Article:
Building trust with security-conscious customers
Submit your app’s security and compliance information to the App Directory
Apps make work more pleasant and productive for teams in Slack. To make that happen, apps request permission to access information in a workspace.
Slack admins use app approvals to maintain control over the apps installed on their workspaces and to protect company data from security threats. Before installing an app, admins review what permissions an app is requesting, as well as its policies for security and data retention — but obtaining and reviewing this information can add time and friction to the app approval process.
Starting today, we’re kicking off the process of collecting security and compliance details for apps published in the App Directory. Under your app’s Settings, you’ll find a new section called Security & Compliance where you can start filling out information.
After you submit information, sit tight — before launching the new Security & Compliance tab in your app listing, we’ll need a few months to process submissions and polish the experience.
About security & compliance information
As a developer on Slack, surfacing security & compliance information in the App Directory allows you to answer critical questions for Slack admins, helping them make faster, more informed decisions about your app.
Here are the four categories of information you can provide — plus a peek at the new Security & Compliance tab in your app listing:
Admins want to know who built your app. In some cases, an app developer won’t be the same as the parent software company — at Slack, we built the Google Calendar app in-house.
By sharing your official developer name, where your company is located, and a link to your terms of service, you can establish an identity for your app.
Privacy & data governance
The data that flows through your app falls under to the Slack Developer Policy and API Terms of Service. With the security & compliance section, you can get more specific on how your app manages data, including details about retention, archive, storage and removal practices.
Articulating your approach to data governance can give admins confidence that your service has strong data management practices in place to identify, locate, and retrieve information as needed, in a timely and reliable manner.
Certifications & compliance
There are general audits and certifications that any service can acquire to verify that they operate under a specified set of security standards, like ISO 27001 or SOC 2. Depending on the industry, there might also be more nuanced standards, like HIPAA compliance or FedRAMP compliance.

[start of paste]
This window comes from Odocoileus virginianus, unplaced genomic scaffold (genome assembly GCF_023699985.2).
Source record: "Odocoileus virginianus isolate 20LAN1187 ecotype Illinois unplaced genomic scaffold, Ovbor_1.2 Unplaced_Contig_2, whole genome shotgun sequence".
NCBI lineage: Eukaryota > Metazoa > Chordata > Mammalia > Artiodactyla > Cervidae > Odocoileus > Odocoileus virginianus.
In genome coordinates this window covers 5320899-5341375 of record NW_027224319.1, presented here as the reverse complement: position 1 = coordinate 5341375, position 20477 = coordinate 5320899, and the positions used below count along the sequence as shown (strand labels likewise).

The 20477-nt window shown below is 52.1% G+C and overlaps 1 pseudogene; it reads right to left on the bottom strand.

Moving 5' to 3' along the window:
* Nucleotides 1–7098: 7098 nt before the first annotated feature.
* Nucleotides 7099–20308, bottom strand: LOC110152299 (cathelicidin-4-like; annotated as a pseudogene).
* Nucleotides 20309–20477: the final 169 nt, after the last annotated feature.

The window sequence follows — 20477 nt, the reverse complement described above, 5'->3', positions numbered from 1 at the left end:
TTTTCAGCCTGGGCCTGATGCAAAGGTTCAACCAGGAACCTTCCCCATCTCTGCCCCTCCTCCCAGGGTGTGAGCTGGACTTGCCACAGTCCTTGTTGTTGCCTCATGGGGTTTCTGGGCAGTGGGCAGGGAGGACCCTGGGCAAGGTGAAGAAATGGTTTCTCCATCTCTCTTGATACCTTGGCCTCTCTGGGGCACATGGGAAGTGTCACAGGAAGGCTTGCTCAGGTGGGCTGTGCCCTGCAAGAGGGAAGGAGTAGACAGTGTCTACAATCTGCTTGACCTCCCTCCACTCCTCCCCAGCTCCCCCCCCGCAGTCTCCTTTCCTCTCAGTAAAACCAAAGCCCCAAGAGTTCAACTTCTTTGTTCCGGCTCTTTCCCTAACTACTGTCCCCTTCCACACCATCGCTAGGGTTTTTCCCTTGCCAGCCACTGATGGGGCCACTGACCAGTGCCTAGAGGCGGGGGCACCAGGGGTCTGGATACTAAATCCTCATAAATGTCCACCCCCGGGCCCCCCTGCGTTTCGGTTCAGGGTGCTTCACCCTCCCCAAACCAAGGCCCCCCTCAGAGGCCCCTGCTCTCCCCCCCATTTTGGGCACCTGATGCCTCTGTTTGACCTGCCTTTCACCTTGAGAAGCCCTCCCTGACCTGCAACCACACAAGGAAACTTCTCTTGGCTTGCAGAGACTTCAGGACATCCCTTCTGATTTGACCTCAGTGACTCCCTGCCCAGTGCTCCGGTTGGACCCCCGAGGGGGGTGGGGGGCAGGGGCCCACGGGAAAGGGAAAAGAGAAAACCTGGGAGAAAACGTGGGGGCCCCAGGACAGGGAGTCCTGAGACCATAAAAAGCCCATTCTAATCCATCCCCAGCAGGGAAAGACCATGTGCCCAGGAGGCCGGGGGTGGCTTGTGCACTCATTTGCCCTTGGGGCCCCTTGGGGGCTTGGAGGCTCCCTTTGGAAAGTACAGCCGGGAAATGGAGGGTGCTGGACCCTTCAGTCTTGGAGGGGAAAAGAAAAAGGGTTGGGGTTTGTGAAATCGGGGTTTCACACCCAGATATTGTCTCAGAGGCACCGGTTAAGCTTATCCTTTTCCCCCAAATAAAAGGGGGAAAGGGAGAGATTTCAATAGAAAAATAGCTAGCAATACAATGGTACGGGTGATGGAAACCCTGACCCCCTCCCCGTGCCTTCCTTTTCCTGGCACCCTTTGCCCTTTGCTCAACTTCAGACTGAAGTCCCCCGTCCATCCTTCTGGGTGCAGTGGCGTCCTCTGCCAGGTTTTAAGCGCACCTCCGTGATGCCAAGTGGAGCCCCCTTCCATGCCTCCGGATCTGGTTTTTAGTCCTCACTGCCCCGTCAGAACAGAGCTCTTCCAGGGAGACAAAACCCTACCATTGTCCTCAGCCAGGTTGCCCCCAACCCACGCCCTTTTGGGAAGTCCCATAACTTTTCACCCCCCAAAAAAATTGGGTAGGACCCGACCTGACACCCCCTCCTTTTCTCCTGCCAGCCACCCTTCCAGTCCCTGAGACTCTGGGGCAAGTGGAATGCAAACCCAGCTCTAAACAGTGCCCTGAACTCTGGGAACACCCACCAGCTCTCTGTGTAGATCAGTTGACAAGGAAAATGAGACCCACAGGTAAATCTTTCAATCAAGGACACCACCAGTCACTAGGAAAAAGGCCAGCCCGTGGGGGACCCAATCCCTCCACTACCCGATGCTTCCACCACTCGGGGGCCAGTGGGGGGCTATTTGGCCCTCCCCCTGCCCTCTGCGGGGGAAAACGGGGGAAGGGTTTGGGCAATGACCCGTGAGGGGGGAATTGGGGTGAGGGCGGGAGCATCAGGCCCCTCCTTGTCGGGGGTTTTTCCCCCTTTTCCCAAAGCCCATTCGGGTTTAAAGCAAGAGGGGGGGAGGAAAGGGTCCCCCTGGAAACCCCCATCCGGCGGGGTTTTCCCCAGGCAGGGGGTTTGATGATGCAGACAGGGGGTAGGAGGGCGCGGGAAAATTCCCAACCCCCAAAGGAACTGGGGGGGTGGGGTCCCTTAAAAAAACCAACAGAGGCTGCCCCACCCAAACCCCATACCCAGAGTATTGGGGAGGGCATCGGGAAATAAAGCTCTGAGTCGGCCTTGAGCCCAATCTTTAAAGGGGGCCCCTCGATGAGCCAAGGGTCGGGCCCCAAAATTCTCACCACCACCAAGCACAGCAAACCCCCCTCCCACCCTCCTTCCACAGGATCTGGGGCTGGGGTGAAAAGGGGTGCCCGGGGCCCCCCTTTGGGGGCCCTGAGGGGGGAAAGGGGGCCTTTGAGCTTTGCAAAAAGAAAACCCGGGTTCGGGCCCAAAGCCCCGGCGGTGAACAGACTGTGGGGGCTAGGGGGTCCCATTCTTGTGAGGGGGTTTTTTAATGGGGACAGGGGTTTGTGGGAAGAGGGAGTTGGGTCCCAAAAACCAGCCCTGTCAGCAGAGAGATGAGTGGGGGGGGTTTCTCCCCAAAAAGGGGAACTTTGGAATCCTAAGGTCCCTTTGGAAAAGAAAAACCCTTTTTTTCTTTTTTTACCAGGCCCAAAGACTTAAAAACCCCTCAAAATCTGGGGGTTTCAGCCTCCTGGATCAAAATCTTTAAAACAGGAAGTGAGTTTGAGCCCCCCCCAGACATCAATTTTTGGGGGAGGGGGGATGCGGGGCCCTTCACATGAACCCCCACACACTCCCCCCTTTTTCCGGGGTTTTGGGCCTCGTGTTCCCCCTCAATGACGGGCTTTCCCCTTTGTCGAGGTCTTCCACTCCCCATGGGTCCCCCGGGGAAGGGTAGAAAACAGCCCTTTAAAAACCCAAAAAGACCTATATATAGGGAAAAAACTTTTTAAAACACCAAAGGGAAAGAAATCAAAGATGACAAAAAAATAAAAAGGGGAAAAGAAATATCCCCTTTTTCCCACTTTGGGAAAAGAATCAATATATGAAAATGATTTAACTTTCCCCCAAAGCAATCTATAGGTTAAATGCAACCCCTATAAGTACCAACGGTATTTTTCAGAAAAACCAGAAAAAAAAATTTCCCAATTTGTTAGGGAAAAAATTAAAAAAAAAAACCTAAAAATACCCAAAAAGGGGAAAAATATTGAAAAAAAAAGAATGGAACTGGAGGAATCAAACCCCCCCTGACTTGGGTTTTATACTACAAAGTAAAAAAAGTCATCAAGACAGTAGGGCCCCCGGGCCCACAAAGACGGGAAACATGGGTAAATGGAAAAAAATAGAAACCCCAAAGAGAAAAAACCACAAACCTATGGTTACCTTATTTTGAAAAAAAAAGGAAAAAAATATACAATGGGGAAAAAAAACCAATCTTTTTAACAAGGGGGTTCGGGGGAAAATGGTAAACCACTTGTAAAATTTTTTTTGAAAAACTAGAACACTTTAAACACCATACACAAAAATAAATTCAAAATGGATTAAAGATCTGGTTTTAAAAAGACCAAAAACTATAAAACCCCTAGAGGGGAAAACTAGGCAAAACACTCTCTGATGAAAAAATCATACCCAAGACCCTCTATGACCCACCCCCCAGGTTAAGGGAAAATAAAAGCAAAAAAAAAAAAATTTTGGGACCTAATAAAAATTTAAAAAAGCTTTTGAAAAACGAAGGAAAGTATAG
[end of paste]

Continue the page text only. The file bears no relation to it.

By making links to your app’s certifications & compliance easily accessible in one place, Slack admins can spend less time searching for information and more time learning about your app.
Certifications and audits take time, but, chances are, you already have a few of the building blocks that make up a strong security program. For example if your service supports security features like SAML authentication and SSO, that’s a simple way to let admins know there’s a level of security in place to authenticate users.
There are also ways to pressure test your app against real-world scenarios — like penetration tests, which simulate a cyber attack to identify any security vulnerabilities.
To supplement pen testing schedules, some services will establish more scaled, community-based programs to report potential vulnerabilities whenever they arise:
- Vulnerability disclosure programs rely on the good will of the developers to crowdsource potential security vulnerabilities
- Bug bounty programs incentivize developers to report any vulnerabilities in exchange for compensation
Opting to be transparent with Slack admins builds credibility. Even if some security and compliance details are not applicable for your app, each piece of the puzzle you provide can help admins make better decisions about your app.
You can start submitting security and compliance details today, as part of the open beta. Under your app’s Settings, you’ll find a new section called Security & Compliance where you can start filling out information. We’ll review your submission, but it’s up to the developer to ensure the accuracy of these details.
Starting July 31, 2020, the App Directory will require newly submitted apps to provide certain security & compliance details. Existing Slack apps on the App Directory will be required to input this information by December 4, 2020.
Questions or feedback? Email firstname.lastname@example.org or tweet @SlackAPI.